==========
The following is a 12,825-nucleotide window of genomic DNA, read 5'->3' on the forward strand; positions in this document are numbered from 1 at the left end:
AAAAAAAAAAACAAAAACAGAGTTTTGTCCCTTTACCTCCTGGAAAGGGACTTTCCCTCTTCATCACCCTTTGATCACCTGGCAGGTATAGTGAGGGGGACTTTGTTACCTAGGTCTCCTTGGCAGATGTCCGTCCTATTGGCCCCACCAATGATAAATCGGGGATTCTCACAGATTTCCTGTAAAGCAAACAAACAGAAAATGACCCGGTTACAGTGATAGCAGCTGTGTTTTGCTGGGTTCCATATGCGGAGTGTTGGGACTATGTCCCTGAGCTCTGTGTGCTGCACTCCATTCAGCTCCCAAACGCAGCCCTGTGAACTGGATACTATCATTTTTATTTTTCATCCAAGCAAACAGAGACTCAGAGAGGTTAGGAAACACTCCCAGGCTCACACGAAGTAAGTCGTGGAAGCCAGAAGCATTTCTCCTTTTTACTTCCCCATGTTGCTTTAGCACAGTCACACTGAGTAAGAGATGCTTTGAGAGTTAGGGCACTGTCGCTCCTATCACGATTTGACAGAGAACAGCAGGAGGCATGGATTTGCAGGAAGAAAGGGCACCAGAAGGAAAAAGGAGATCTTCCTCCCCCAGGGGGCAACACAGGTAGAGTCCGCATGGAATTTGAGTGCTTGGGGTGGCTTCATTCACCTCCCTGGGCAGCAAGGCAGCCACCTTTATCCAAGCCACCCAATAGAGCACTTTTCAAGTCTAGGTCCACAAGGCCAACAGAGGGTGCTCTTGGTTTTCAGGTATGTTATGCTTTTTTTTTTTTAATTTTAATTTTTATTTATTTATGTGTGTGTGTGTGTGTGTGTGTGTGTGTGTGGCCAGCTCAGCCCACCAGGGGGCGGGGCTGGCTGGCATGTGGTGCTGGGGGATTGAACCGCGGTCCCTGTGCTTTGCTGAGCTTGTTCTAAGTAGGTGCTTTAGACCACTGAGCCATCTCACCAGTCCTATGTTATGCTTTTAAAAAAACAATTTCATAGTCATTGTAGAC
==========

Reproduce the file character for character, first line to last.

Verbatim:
The following is a 12,825-nucleotide window of genomic DNA, read 5'->3' on the forward strand; positions in this document are numbered from 1 at the left end:
AAAAAAAAAAACAAAAACAGAGTTTTGTCCCTTTACCTCCTGGAAAGGGACTTTCCCTCTTCATCACCCTTTGATCACCTGGCAGGTATAGTGAGGGGGACTTTGTTACCTAGGTCTCCTTGGCAGATGTCCGTCCTATTGGCCCCACCAATGATAAATCGGGGATTCTCACAGATTTCCTGTAAAGCAAACAAACAGAAAATGACCCGGTTACAGTGATAGCAGCTGTGTTTTGCTGGGTTCCATATGCGGAGTGTTGGGACTATGTCCCTGAGCTCTGTGTGCTGCACTCCATTCAGCTCCCAAACGCAGCCCTGTGAACTGGATACTATCATTTTTATTTTTCATCCAAGCAAACAGAGACTCAGAGAGGTTAGGAAACACTCCCAGGCTCACACGAAGTAAGTCGTGGAAGCCAGAAGCATTTCTCCTTTTTACTTCCCCATGTTGCTTTAGCACAGTCACACTGAGTAAGAGATGCTTTGAGAGTTAGGGCACTGTCGCTCCTATCACGATTTGACAGAGAACAGCAGGAGGCATGGATTTGCAGGAAGAAAGGGCACCAGAAGGAAAAAGGAGATCTTCCTCCCCCAGGGGGCAACACAGGTAGAGTCCGCATGGAATTTGAGTGCTTGGGGTGGCTTCATTCACCTCCCTGGGCAGCAAGGCAGCCACCTTTATCCAAGCCACCCAATAGAGCACTTTTCAAGTCTAGGTCCACAAGGCCAACAGAGGGTGCTCTTGGTTTTCAGGTATGTTATGCTTTTTTTTTTTTAATTTTAATTTTTATTTATTTATGTGTGTGTGTGTGTGTGTGTGTGTGTGTGTGGCCAGCTCAGCCCACCAGGGGGCGGGGCTGGCTGGCATGTGGTGCTGGGGGATTGAACCGCGGTCCCTGTGCTTTGCTGAGCTTGTTCTAAGTAGGTGCTTTAGACCACTGAGCCATCTCACCAGTCCTATGTTATGCTTTTAAAAAAACAATTTCATAGTCATTGTAGAC